What can you tell me about Christine? You mentioned in an interview on True Laurels that it centers around a woman who's in love with the devil.
She's in love with the devil. That's her man. That's her main nigga. But she's also bored like, "I've been with this man my whole life. It's time for me to test the waters, see what else is out there." So she goes to these different relationships and they don't work out the way she thinks they're going to work out. Instead of leaving, she's very hurt by the way that these relationships are working out, she ends up murdering the men. I'm really excited about it. It's cinematic, but it's also abstract.
How has it been performing some of the heavier songs off of Christine live?
Well, the only ones I've really performed is the funner ones. The ones that are like, "Hey, I want to fuck with this person." And the murder ones. I haven't really performed the middle tracks, the ones that are about like, "Damn this is why this nigga hurt me." I can't listen to them. They make my stomach hurt a little bit. It's going to be hard to perform those. I'm probably going to be crying and shitting on myself on stage when that time comes. I mean it'll be cute to cry on stage, I guess.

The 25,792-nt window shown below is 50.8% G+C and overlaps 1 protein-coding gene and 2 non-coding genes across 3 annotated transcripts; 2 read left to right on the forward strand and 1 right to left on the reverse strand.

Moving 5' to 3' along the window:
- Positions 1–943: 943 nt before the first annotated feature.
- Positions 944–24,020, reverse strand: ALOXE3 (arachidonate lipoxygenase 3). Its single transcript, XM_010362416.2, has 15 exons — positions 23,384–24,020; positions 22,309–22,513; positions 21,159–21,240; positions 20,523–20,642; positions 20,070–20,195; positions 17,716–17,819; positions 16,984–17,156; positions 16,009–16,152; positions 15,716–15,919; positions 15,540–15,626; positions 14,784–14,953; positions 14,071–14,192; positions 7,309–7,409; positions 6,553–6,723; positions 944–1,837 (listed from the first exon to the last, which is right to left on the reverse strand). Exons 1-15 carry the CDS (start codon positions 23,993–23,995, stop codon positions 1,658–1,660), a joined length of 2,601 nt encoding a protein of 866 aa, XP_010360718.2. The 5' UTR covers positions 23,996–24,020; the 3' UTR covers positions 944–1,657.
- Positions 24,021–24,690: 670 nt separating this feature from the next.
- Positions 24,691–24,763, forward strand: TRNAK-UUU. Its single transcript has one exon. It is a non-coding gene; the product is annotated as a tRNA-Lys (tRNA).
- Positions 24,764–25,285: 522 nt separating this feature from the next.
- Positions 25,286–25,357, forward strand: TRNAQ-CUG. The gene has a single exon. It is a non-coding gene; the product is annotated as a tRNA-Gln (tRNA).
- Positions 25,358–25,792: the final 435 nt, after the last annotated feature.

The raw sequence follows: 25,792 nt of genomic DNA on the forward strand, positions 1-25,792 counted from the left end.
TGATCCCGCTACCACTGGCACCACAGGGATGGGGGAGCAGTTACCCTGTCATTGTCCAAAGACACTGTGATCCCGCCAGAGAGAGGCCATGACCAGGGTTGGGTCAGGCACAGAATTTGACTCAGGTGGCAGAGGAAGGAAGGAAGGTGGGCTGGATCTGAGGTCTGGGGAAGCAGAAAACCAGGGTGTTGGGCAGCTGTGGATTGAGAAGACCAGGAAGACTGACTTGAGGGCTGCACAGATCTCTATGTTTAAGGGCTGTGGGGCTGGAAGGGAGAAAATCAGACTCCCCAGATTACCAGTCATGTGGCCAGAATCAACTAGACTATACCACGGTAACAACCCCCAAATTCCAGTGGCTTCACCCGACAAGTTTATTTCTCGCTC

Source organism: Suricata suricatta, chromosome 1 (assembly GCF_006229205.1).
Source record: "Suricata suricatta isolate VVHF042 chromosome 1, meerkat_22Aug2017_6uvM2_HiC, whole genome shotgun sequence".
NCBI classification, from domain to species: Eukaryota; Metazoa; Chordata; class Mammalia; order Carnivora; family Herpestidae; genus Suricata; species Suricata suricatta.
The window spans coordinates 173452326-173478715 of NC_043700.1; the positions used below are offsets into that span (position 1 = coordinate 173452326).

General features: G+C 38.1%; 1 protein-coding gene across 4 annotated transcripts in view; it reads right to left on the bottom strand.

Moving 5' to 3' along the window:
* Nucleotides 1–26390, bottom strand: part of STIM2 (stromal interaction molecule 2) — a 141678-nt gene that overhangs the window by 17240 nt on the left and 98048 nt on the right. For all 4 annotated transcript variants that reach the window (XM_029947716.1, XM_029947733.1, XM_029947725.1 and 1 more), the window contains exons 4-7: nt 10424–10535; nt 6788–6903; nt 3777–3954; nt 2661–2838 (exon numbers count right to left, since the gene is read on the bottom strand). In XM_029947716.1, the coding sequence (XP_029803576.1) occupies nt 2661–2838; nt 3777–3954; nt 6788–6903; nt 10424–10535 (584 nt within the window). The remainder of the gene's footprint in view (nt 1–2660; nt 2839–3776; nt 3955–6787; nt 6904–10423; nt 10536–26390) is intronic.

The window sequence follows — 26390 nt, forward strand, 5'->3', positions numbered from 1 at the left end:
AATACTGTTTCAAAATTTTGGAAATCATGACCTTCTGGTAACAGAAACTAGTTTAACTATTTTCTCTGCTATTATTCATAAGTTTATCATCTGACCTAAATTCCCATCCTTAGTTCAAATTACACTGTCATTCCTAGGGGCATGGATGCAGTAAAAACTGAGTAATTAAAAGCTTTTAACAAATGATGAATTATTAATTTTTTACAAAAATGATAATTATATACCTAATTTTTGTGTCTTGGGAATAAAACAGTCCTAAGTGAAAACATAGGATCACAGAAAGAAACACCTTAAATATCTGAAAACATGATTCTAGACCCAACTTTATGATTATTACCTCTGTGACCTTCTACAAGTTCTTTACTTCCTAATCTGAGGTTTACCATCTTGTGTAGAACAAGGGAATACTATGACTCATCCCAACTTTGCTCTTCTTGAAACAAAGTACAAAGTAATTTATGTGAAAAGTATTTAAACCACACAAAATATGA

I feel like the story is so relatable. It goes into me at 16 fucking with this [23-year-old] man at the time that I thought really fucked with me because he wanted me. He just ended up getting me pregnant and leaving me. I know there's bitches out there that can relate. It's going to be a good album. I'm very excited about it. I'm very proud of it.
People might be crying in the crowd. You won't be alone.
Crying in the club! That’s going to be great.
Ruth Gebreyesus is a freelance writer and editor based in California. Her work has appeared in SF MoMA's Open Space and The Fader among other places.
- Interview: Ruth Gebreyesus
- Photography: Rebecca Storm
- Styling: Romany Williams
- Photography Assistant: Raymond Adriano
- Hair and Makeup: Carole Méthot
- Production: Alexandra Zbikowski
- Production Assistant: Erika Robichaud-Martel